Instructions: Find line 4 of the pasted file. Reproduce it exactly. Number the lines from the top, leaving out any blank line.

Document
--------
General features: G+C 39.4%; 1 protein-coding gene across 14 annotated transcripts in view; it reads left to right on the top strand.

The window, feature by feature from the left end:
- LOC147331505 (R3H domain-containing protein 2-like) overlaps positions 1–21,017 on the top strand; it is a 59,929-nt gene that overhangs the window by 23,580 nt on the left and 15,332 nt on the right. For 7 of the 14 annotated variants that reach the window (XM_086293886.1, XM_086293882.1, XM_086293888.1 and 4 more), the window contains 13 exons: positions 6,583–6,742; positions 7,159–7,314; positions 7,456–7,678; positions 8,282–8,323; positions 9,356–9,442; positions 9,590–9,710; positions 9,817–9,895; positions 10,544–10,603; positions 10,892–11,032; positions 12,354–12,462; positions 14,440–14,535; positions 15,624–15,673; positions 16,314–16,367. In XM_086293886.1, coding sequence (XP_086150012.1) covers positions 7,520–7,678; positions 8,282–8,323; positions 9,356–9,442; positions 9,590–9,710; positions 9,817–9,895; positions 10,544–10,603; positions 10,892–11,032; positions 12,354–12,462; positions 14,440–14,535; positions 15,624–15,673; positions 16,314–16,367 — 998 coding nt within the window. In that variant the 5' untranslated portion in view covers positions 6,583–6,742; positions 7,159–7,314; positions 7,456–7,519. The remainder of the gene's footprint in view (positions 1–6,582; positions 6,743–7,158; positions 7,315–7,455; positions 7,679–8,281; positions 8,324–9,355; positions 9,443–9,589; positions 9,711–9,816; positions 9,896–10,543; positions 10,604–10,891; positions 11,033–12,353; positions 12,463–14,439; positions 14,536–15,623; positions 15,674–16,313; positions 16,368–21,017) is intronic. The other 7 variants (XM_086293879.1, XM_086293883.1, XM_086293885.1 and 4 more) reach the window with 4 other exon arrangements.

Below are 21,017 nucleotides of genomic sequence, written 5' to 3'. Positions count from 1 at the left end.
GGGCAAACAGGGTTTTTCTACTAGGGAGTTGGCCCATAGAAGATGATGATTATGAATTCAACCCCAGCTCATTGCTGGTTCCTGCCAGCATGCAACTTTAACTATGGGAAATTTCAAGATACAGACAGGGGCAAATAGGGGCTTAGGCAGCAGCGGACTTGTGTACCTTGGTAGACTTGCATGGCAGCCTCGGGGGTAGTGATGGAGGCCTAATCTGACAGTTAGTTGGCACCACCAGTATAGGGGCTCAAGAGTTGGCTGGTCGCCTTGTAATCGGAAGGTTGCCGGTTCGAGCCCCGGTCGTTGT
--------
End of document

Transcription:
Below are 21,017 nucleotides of genomic sequence, written 5' to 3'. Positions count from 1 at the left end.